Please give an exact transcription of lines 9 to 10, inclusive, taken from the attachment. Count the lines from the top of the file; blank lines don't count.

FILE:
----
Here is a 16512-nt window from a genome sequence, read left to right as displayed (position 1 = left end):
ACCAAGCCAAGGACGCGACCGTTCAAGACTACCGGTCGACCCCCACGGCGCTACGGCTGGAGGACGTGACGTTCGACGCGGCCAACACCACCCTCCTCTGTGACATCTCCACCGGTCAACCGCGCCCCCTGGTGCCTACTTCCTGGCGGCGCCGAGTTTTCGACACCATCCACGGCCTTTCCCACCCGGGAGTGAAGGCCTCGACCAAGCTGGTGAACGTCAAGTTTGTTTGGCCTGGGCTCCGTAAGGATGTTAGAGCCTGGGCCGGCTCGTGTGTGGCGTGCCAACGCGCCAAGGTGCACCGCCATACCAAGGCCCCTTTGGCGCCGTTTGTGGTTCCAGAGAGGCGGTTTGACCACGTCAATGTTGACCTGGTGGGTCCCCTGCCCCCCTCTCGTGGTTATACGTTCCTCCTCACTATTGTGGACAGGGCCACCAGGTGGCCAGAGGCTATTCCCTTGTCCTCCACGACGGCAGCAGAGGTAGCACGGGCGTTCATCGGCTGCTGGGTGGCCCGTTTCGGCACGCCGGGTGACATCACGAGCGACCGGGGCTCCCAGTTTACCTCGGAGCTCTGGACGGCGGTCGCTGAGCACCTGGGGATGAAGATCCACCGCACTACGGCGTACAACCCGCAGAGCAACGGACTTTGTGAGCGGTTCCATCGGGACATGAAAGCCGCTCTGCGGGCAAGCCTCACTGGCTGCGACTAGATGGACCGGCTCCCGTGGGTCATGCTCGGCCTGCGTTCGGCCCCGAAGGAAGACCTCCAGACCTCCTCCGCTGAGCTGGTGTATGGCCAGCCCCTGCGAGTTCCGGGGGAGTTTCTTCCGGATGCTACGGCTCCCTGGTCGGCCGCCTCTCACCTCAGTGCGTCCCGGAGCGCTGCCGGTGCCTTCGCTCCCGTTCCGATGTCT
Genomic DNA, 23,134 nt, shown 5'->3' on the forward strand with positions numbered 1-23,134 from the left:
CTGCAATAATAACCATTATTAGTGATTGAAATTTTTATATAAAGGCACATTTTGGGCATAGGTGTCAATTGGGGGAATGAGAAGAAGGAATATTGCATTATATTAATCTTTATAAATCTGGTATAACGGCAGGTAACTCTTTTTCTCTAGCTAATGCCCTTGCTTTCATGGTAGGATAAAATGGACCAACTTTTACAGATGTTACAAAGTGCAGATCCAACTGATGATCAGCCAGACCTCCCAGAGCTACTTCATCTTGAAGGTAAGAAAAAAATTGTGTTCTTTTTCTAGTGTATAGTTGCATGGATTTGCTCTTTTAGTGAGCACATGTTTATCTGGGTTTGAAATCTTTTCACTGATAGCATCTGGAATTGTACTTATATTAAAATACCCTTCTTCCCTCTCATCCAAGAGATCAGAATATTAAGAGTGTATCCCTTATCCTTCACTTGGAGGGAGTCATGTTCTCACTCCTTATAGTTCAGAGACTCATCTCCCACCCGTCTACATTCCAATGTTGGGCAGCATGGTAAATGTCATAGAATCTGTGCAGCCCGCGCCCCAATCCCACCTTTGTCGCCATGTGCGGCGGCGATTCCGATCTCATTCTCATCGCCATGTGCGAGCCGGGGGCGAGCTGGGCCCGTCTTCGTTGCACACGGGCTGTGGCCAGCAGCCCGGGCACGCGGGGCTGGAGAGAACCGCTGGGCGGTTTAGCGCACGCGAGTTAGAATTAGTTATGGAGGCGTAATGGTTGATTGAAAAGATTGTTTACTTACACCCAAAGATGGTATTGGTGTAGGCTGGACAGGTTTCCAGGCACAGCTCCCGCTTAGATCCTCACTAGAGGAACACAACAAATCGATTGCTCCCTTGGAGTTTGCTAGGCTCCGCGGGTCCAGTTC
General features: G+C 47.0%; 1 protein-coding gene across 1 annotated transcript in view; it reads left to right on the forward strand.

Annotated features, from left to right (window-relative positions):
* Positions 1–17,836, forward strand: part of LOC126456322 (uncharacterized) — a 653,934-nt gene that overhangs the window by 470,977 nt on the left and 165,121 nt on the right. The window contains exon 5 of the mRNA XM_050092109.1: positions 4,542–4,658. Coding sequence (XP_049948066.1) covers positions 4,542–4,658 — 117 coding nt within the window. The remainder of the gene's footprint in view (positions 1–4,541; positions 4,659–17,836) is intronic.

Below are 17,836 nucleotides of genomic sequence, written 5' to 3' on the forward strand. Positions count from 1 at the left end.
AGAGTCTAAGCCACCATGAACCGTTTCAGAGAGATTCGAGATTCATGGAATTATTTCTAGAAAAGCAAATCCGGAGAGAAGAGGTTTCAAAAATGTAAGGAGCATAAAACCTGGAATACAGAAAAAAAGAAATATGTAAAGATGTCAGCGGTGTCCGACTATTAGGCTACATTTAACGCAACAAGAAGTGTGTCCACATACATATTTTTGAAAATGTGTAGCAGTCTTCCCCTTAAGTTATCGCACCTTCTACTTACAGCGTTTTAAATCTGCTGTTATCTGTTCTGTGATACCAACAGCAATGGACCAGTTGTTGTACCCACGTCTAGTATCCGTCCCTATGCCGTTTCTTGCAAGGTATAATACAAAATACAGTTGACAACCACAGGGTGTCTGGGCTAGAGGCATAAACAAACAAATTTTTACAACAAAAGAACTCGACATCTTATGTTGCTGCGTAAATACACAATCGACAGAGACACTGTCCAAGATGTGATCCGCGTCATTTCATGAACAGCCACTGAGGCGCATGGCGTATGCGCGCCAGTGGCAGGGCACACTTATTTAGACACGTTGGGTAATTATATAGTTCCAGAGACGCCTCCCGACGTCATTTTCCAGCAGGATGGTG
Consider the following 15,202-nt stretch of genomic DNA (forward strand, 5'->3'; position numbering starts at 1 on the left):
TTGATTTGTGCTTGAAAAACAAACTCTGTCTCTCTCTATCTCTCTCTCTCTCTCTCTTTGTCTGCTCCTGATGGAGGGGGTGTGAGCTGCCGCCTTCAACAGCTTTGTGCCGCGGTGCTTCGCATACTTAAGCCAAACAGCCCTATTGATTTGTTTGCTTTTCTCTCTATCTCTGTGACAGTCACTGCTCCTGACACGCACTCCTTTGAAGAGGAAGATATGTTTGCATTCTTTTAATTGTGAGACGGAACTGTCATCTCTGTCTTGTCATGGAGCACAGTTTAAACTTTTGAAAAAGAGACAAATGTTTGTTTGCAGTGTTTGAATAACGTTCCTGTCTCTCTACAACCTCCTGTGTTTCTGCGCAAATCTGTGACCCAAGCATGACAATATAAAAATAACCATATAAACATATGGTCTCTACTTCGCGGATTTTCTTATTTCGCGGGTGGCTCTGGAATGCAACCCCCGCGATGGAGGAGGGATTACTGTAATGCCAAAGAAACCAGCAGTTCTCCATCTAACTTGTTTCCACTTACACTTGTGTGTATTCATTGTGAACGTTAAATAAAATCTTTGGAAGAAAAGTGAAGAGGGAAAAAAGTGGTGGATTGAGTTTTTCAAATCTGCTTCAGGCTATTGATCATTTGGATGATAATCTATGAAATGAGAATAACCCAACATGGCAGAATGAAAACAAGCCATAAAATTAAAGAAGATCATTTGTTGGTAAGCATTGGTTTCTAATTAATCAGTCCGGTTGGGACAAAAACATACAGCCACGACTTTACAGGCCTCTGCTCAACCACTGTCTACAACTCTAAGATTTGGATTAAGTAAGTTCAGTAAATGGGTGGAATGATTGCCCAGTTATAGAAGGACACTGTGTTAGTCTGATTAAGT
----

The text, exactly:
AGAGTCTAAGCCACCATGAACCGTTTCAGAGAGATTCGAGATTCATGGAATTATTTCTAGAAAAGCAAATCCGGAGAGAAGAGGTTTCAAAAATGTAAGGAGCATAAAACCTGGAATACAGAAAAAAAGAAATATGTAAAGATGTCAGCGGTGTCCGACTATTAGGCTACATTTAACGCAACAAGAAGTGTGTCCACATACATATTTTTGAAAATGTGTAGCAGTCTTCCCCTTAAGTTATCGCACCTTCTACTTACAGCGTTTTAAATCTGCTGTTATCTGTTCTGTGATACCAACAGCAATGGACCAGTTGTTGTACCCACGTCTAGTATCCGTCCCTATGCCGTTTCTTGCAAGGTATAATACAAAATACAGTTGACAACCACAGGGTGTCTGGGCTAGAGGCATAAACAAACAAATTTTTACAACAAAAGAACTCGACATCTTATGTTGCTGCGTAAATACACAATCGACAGAGACACTGTCCAAGATGTGATCCGCGTCATTTCATGAACAGCCACTGAGGCGCATGGCGTATGCGCGCCAGTGGCAGGGCACACTTATTTAGACACGTTGGGTAATTATATAGTTCCAGAGACGCCTCCCGACGTCATTTTCCAGCAGGATGGTG
Consider the following 15,202-nt stretch of genomic DNA (forward strand, 5'->3'; position numbering starts at 1 on the left):